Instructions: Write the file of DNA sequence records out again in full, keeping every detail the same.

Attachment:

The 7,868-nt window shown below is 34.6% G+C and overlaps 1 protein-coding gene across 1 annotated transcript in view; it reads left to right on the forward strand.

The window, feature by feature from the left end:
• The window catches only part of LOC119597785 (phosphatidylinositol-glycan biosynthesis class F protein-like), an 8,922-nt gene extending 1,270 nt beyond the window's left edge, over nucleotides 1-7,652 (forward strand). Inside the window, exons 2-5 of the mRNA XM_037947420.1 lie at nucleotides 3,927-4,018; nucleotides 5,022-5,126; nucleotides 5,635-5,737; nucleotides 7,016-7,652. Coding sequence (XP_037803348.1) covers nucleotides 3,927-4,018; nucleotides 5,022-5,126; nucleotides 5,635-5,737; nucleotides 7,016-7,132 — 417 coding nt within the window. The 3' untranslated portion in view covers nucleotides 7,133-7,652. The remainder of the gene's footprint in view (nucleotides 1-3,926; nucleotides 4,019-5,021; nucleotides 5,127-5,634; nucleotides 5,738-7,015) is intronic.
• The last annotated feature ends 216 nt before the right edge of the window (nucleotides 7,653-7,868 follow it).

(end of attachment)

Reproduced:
The 7,868-nt window shown below is 34.6% G+C and overlaps 1 protein-coding gene across 1 annotated transcript in view; it reads left to right on the forward strand.

The window, feature by feature from the left end:
• The window catches only part of LOC119597785 (phosphatidylinositol-glycan biosynthesis class F protein-like), an 8,922-nt gene extending 1,270 nt beyond the window's left edge, over nucleotides 1-7,652 (forward strand). Inside the window, exons 2-5 of the mRNA XM_037947420.1 lie at nucleotides 3,927-4,018; nucleotides 5,022-5,126; nucleotides 5,635-5,737; nucleotides 7,016-7,652. Coding sequence (XP_037803348.1) covers nucleotides 3,927-4,018; nucleotides 5,022-5,126; nucleotides 5,635-5,737; nucleotides 7,016-7,132 — 417 coding nt within the window. The 3' untranslated portion in view covers nucleotides 7,133-7,652. The remainder of the gene's footprint in view (nucleotides 1-3,926; nucleotides 4,019-5,021; nucleotides 5,127-5,634; nucleotides 5,738-7,015) is intronic.
• The last annotated feature ends 216 nt before the right edge of the window (nucleotides 7,653-7,868 follow it).